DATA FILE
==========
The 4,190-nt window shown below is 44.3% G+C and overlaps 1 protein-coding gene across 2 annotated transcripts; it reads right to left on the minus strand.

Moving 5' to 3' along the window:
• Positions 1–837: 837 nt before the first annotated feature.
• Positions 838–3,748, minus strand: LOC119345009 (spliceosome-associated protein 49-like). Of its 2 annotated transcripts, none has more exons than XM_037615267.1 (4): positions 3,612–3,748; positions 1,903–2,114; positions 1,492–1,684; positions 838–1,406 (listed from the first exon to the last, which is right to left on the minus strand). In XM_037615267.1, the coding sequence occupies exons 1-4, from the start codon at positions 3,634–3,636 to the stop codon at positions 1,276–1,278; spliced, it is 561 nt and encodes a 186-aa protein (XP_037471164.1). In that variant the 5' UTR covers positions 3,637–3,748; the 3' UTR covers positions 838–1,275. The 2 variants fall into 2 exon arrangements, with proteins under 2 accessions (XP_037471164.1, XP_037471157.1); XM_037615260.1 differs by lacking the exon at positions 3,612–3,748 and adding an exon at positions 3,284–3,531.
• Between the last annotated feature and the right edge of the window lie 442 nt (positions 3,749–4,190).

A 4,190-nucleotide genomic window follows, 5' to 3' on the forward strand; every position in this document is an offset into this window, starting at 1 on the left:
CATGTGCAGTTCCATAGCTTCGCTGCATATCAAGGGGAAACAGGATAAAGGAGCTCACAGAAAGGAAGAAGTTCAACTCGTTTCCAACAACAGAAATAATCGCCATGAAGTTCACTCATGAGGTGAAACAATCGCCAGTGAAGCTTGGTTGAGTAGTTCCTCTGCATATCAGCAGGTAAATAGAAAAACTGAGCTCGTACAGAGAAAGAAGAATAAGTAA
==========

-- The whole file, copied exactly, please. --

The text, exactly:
The 4,190-nt window shown below is 44.3% G+C and overlaps 1 protein-coding gene across 2 annotated transcripts; it reads right to left on the minus strand.

Moving 5' to 3' along the window:
• Positions 1–837: 837 nt before the first annotated feature.
• Positions 838–3,748, minus strand: LOC119345009 (spliceosome-associated protein 49-like). Of its 2 annotated transcripts, none has more exons than XM_037615267.1 (4): positions 3,612–3,748; positions 1,903–2,114; positions 1,492–1,684; positions 838–1,406 (listed from the first exon to the last, which is right to left on the minus strand). In XM_037615267.1, the coding sequence occupies exons 1-4, from the start codon at positions 3,634–3,636 to the stop codon at positions 1,276–1,278; spliced, it is 561 nt and encodes a 186-aa protein (XP_037471164.1). In that variant the 5' UTR covers positions 3,637–3,748; the 3' UTR covers positions 838–1,275. The 2 variants fall into 2 exon arrangements, with proteins under 2 accessions (XP_037471164.1, XP_037471157.1); XM_037615260.1 differs by lacking the exon at positions 3,612–3,748 and adding an exon at positions 3,284–3,531.
• Between the last annotated feature and the right edge of the window lie 442 nt (positions 3,749–4,190).

A 4,190-nucleotide genomic window follows, 5' to 3' on the forward strand; every position in this document is an offset into this window, starting at 1 on the left:
CATGTGCAGTTCCATAGCTTCGCTGCATATCAAGGGGAAACAGGATAAAGGAGCTCACAGAAAGGAAGAAGTTCAACTCGTTTCCAACAACAGAAATAATCGCCATGAAGTTCACTCATGAGGTGAAACAATCGCCAGTGAAGCTTGGTTGAGTAGTTCCTCTGCATATCAGCAGGTAAATAGAAAAACTGAGCTCGTACAGAGAAAGAAGAATAAGTAA